Two years ago, the technology IPO market could not stop producing new deals for enthusiastic investors. However, so far this year, only three tech companies have brought a public offering to the US market. The latest one, high-speed communications solution provider Acacia Communications, opened on May 13th to great fanfare and brought us a joyful return of +34.78%. Nevertheless, this success increases our nostalgia and frustration level when looking at today’s Unicorn list, which now sits at 166 companies and a total valuation of $618bn.

Oil and Gas companies are also missing in action, being more preoccupied now with just surviving rather than raising fresh capital.

The banking sector, including FinTech, has not come to the rescue either. The traditional banking companies don’t seem to trigger any excitement, as shown by Midland States Bancorps (MSBI) flat opening on the Nasdaq on May 24th.  As far as FinTech companies are concerned, the recent troubles with peer-to-peer lender Lending Club (LC), where its founder and CEO resigned among fraud allegations, will not help the sector endear itself to public investors.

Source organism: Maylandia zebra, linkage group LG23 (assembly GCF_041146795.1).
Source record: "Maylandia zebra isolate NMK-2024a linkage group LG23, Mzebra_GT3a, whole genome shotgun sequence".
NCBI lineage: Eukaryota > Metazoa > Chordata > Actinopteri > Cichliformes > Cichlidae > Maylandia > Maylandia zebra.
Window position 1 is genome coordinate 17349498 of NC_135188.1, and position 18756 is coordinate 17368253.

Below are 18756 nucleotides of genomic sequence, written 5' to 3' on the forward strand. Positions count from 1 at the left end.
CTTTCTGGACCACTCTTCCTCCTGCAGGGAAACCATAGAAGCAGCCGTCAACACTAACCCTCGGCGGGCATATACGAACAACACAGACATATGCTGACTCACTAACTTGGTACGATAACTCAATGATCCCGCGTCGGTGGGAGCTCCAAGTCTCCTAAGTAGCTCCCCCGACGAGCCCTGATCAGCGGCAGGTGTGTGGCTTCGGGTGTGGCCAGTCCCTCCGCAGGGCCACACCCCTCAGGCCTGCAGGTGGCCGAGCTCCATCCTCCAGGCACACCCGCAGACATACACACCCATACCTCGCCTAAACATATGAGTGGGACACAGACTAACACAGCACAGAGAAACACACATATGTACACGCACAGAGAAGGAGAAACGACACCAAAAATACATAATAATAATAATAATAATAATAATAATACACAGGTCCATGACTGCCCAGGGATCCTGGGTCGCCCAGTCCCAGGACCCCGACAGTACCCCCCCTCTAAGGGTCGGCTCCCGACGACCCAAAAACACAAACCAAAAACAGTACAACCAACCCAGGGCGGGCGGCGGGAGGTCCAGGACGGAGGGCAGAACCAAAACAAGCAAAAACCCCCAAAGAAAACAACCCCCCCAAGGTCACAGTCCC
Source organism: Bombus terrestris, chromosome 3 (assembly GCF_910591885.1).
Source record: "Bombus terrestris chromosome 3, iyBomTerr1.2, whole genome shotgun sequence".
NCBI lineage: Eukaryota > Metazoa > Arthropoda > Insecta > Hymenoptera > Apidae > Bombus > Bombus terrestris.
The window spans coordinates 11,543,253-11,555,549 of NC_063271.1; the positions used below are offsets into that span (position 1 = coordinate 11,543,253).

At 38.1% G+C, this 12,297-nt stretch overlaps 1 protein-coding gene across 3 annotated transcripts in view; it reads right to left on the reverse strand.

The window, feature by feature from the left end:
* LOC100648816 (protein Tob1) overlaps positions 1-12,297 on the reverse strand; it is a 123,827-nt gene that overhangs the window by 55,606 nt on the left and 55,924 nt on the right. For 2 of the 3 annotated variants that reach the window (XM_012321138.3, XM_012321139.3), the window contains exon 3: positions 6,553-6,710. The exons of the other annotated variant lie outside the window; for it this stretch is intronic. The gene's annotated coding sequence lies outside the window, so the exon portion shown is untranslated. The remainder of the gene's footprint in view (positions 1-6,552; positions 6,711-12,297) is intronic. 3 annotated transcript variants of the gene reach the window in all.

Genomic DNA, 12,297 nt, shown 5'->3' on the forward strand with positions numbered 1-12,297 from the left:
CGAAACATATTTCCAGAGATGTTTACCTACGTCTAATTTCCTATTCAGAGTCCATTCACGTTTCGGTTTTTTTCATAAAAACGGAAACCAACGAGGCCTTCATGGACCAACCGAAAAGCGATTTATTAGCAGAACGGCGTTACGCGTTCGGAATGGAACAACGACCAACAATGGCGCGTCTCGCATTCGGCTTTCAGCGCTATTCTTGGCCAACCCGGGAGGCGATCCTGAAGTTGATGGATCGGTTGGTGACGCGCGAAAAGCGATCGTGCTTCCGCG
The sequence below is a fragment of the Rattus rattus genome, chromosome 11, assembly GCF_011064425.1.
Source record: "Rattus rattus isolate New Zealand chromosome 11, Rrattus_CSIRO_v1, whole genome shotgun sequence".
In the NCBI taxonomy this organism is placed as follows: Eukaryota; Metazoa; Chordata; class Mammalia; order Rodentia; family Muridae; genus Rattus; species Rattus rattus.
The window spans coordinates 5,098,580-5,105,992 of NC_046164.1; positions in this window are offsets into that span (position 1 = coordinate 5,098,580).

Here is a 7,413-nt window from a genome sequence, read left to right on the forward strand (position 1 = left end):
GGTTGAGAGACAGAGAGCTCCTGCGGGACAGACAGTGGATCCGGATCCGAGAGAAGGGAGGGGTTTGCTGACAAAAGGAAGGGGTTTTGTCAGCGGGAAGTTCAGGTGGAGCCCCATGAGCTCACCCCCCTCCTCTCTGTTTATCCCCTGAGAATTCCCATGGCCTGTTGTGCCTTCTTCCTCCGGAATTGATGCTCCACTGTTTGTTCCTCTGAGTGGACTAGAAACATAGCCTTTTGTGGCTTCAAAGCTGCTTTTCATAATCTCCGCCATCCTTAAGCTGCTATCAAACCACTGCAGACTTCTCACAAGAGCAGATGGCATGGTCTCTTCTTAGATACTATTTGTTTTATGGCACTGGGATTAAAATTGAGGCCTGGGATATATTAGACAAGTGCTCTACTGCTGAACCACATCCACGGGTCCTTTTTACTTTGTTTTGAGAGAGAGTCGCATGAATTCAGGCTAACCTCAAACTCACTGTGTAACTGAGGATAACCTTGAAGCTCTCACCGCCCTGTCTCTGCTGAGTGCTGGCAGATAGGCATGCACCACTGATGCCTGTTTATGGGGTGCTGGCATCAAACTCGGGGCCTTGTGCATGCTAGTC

The unlikely winners in this general IPO drought are the good old “brick-and-mortar” companies.

Suddenly, landscaping stuff is trendy: SiteOne Landscape Supply (SITE) scored one of our highest opening pops this month, and consequently brought us a hefty profit of +22.62%. Even a food-distribution company like US Foods (USFD) looks sexy. This “old-school” company, one that started all the way back in the 19th century, gave us a decent +7.61% return.

Wallboards anyone? Two years ago GMS (GMS) would have had a hard time selling its success story as a leader in distribution of construction products. Today, we welcome this IPO to the fold along with the profit of +7.14% we made on this deal.

The same trend seems to apply in Europe, where Technogym (TECH.MI), an Italian manufacturer of fitness equipment, Philips Lighting (LIGHT), a 125 years old Dutch producer of light bulbs, and Maisons du Monde (MDM.FP), a French furniture retailer successfully made their debuts in Milan, Amsterdam and Paris. The first and the last made us a return of +11.38% and +6.29% respectively.

It appears obvious that in times of higher volatility, markets rediscover companies that simply make things, perhaps being perceived as being more predictable than knowledge-intensive industries which reward risk but also offer wilder rides.

The Year-to-Date total return of the Creative IPO Fund is now +15.69%.

June is traditionally a busy month. Last year we participated in 11 deals, and the 2016 lineup of IPOs looks just as promising with a large cohort of small Japanese deals that we find ourselves very fond of.